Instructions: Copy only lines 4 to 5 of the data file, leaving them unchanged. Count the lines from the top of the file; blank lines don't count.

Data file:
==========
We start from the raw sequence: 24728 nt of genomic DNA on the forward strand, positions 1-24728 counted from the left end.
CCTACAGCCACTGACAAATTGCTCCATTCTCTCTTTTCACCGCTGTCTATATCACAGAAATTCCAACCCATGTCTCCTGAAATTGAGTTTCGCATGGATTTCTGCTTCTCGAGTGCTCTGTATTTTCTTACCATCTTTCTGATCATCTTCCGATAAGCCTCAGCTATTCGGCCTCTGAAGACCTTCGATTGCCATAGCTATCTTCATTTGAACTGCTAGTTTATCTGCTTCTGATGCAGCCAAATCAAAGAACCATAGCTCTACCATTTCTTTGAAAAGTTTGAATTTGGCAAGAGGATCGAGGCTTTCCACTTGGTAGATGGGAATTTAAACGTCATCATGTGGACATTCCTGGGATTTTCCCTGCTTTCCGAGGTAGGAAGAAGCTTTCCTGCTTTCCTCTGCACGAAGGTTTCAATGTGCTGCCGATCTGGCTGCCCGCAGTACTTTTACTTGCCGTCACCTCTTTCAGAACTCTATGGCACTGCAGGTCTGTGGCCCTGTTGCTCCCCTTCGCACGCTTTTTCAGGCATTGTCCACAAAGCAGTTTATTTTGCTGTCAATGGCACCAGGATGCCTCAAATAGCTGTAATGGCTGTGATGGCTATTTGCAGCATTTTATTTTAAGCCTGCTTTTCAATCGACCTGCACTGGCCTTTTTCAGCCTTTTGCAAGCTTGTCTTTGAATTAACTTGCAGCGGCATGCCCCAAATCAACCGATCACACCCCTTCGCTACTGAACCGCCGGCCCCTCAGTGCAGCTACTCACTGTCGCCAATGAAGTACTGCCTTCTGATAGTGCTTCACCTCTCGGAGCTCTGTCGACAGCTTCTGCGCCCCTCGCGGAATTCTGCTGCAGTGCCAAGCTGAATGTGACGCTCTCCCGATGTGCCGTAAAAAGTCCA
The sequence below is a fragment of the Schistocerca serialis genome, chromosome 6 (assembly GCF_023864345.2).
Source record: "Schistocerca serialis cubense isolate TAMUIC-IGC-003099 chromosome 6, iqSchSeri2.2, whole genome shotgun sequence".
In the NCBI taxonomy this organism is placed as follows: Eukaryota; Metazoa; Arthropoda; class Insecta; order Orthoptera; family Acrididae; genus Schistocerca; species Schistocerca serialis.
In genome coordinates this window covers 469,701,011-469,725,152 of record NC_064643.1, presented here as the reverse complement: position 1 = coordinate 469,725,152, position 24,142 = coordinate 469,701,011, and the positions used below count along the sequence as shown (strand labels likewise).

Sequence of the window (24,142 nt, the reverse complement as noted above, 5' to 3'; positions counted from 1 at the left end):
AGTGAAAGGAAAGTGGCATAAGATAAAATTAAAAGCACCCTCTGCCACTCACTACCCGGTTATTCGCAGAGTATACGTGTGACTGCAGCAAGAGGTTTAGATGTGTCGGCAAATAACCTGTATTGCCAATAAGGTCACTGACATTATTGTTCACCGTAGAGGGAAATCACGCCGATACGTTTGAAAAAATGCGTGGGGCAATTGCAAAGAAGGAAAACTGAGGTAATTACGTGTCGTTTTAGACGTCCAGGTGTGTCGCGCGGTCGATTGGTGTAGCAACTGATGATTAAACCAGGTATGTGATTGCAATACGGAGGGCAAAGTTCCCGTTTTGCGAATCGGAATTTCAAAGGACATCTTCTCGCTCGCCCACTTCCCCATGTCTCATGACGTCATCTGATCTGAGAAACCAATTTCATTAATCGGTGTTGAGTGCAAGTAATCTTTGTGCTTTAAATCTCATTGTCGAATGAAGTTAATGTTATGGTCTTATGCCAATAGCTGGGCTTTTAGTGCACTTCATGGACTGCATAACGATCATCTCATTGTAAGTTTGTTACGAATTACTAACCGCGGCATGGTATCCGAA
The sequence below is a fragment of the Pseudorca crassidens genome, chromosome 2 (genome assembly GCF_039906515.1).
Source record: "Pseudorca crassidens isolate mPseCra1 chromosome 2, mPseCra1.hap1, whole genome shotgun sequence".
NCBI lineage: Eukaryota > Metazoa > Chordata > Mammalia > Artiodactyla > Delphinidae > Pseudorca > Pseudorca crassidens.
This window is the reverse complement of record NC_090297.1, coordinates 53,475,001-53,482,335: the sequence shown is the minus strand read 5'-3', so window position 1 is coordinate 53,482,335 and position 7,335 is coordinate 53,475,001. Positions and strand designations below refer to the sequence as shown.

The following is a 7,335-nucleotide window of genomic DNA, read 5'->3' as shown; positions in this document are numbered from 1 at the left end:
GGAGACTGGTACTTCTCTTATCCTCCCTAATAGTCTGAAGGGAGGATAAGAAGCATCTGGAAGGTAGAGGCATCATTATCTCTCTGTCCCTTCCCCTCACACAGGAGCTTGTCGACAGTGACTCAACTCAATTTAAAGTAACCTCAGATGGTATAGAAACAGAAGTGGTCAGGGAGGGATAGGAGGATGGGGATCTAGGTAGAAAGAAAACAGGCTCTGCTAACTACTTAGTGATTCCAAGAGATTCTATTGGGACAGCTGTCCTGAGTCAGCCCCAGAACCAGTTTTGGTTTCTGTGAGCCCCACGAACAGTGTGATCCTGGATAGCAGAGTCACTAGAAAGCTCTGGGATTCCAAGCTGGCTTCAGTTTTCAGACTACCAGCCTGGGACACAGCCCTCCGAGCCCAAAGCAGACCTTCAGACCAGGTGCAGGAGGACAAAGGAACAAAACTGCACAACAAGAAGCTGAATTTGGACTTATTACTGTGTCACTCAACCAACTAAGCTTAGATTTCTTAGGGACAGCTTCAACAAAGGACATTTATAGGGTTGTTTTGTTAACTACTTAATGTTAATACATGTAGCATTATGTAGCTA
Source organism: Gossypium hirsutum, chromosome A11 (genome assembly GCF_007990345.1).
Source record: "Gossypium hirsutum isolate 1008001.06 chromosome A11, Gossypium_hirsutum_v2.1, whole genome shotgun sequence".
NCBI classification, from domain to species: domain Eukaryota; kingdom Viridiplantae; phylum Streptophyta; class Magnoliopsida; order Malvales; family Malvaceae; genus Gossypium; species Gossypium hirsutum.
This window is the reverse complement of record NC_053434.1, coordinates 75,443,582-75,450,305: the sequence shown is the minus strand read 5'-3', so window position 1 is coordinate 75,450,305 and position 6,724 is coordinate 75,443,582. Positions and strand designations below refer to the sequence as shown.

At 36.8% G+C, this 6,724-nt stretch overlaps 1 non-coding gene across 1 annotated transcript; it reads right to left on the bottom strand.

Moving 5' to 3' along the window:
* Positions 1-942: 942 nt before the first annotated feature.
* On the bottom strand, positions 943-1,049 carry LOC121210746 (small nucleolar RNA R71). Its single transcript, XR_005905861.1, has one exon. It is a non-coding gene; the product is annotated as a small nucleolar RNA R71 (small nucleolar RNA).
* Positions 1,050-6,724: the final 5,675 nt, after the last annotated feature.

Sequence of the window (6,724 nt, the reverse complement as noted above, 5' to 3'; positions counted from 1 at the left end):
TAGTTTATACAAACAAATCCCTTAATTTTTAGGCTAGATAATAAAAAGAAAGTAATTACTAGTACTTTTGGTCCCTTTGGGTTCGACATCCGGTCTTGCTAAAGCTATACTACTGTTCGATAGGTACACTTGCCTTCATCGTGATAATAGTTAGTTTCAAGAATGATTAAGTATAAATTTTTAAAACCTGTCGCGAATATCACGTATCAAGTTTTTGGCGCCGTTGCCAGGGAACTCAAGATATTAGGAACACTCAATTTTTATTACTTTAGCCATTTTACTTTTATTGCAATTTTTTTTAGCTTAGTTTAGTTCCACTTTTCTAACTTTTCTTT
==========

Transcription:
Source record: "Schistocerca serialis cubense isolate TAMUIC-IGC-003099 chromosome 6, iqSchSeri2.2, whole genome shotgun sequence".
In the NCBI taxonomy this organism is placed as follows: Eukaryota; Metazoa; Arthropoda; class Insecta; order Orthoptera; family Acrididae; genus Schistocerca; species Schistocerca serialis.